Concerns of fairness for enrollment of low-income Black and Latino students at Baruch College is coming into question. The college is considering reducing the Search for Education, Elevation and Knowledge (SEEK) program in order to make room during construction on the campus. The program allows low-income students with exceptional academic qualities to go to City University of New York schools.
A vast number of students who are a part of the program are Black and Latino. On Thursday, a proposal will be voted on to reduce the size of the SEEK program below its budgeted number of 660 full-time students. If passed, the SEEK program would admit 100 fewer students, or 15.15 percent.
The college claims that the reduction is necessary because of the lack of space during ongoing construction on the campus. Nearly 300 seats need to be reduced in all. Baruch College has an enrollment of over 16,000 students.
The Baruch College faculty senate is advising that the administration include the faculty in the process of developing enrollment. They want to see an increased headcount of transfer students and the SEEK program restored to its budgeted number of full-time students. A number of faculty members at Baruch College are upset by the possible reduction and not being involved in the school’s enrollment decisions.
Dr. Sam Johnson, who teaches psychology at Baruch, said that he found out about the possible reduction two weeks ago. “I was quite surprised and upset that the SEEK program was going to take that kind of hit,” he said. “That’s the population that most accurately captures the true mission of the university. This really reflects the change in the school’s philosophy.”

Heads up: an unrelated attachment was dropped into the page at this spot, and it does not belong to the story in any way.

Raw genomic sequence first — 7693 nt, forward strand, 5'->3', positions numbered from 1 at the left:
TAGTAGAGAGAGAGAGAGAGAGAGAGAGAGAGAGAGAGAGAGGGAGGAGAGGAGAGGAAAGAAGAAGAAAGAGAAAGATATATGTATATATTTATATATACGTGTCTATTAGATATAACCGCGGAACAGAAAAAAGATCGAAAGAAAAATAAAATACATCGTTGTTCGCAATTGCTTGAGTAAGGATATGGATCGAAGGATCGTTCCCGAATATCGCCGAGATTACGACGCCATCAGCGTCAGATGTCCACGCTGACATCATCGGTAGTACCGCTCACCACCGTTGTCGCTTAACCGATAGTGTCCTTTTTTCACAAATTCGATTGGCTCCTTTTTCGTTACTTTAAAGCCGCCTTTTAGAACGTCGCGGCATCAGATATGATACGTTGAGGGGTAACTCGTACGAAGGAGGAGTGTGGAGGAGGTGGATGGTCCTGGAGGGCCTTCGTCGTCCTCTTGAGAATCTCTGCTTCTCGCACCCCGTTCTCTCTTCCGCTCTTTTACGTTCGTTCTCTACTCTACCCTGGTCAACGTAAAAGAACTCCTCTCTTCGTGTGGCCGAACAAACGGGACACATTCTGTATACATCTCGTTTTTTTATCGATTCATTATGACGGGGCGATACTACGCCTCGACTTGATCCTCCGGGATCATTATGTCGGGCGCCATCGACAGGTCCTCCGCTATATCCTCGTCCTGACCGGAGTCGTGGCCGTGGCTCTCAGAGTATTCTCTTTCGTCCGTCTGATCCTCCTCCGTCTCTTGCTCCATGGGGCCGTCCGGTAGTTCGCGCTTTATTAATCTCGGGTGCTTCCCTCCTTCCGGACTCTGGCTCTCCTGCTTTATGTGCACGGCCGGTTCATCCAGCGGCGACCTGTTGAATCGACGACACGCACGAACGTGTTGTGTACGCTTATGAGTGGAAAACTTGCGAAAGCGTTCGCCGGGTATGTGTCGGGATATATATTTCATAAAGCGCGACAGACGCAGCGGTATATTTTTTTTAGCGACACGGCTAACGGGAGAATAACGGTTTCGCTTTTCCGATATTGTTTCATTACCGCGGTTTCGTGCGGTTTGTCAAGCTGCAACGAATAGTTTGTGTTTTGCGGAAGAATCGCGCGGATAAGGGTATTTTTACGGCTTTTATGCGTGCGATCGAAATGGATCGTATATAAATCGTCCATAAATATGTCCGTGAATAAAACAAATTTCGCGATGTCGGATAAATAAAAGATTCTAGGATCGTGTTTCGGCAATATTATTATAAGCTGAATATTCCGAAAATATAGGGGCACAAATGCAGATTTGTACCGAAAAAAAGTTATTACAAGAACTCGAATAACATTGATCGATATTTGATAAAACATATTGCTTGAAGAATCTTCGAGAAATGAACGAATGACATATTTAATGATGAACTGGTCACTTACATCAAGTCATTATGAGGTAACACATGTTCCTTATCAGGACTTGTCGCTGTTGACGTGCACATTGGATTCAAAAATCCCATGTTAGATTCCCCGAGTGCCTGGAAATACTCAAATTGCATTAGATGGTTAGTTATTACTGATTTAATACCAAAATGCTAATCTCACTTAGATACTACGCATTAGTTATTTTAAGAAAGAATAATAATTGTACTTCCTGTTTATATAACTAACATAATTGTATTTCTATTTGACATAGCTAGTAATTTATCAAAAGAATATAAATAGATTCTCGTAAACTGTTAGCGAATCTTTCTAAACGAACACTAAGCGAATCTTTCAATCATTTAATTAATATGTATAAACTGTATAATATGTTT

Johnson added that students who are in the SEEK program are successful in terms of graduation rates and student performance. He said that by not admitting students, the SEEK program would be hindered from growing.
Baruch College’s vice president of student affairs, Dr. Ben Corpus, told the AmNews that the school is trying to maintain its enrollment. He said that Baruch is in the process of renovating one of its oldest buildings, which would take five classroom floors offline.
“The environment is going to be tight,” he said. “There is no question that there will be a lot more classes earlier in the morning and classes late at night.”
Corpus also said that no students would be taken out of the SEEK program, but notes that many students in the program are leaving because they don’t qualify. In order to be in SEEK, a student must be a full-time student.
Corpus attributes the economic crisis as a reason why many students in SEEK are taking jobs or doing internships, forcing them to become part- time students. When students leave SEEK, they give up tutoring, academic advisement and social activities.
Last year, Baruch enrolled close to 100 students in SEEK, according to Corpus, and hopes to do the same this year.